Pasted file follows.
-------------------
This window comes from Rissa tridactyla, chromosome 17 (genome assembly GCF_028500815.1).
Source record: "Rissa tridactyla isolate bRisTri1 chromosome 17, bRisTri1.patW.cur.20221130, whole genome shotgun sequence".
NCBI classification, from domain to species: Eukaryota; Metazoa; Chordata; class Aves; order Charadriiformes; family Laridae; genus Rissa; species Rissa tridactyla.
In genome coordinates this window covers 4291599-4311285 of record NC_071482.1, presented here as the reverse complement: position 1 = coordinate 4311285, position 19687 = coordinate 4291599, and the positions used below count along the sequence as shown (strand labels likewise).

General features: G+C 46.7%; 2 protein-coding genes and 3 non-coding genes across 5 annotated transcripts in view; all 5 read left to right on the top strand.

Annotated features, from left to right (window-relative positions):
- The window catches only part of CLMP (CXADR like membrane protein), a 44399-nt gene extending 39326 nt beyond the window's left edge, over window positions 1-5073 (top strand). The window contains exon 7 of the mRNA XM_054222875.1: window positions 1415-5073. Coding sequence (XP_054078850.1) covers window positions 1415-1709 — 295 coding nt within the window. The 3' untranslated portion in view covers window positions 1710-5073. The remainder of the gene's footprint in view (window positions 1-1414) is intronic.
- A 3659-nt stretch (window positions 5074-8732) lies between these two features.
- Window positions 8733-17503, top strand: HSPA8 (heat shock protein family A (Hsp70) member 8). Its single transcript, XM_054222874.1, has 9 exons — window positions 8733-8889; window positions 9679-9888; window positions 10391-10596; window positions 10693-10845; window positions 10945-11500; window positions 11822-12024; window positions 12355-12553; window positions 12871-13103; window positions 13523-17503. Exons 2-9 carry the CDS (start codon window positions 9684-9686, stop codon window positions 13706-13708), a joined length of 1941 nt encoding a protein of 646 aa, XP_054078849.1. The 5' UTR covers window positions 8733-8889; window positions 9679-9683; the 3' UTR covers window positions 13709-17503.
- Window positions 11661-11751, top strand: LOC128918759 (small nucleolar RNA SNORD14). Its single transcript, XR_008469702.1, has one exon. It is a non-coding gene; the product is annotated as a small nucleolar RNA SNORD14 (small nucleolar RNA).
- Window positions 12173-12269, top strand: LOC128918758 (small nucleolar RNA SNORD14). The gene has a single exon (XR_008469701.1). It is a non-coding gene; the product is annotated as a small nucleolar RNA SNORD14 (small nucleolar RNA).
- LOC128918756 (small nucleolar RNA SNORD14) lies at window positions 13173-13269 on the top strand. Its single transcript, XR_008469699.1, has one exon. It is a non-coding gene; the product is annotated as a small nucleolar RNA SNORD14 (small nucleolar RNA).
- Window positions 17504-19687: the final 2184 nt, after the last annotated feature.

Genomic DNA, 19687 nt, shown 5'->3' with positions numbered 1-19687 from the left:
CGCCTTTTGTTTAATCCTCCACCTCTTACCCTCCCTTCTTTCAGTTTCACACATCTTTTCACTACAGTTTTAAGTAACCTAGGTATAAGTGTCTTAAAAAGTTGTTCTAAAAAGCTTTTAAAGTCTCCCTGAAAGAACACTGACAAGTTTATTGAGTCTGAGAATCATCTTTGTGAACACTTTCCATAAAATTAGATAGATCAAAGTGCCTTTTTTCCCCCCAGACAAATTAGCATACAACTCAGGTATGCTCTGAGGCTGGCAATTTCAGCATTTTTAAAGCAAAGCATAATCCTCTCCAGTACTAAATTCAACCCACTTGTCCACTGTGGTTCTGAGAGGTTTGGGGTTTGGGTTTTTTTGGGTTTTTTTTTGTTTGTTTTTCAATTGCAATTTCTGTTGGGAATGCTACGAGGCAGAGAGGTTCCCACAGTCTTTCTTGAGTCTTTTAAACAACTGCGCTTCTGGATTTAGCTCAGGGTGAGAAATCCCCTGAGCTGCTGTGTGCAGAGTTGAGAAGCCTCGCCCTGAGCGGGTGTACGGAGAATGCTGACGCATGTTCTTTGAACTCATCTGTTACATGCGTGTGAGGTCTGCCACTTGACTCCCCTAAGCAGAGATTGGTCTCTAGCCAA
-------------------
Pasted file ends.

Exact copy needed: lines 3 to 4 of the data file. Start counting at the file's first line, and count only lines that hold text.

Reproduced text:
NCBI classification, from domain to species: Eukaryota; Metazoa; Chordata; class Aves; order Charadriiformes; family Laridae; genus Rissa; species Rissa tridactyla.
In genome coordinates this window covers 4291599-4311285 of record NC_071482.1, presented here as the reverse complement: position 1 = coordinate 4311285, position 19687 = coordinate 4291599, and the positions used below count along the sequence as shown (strand labels likewise).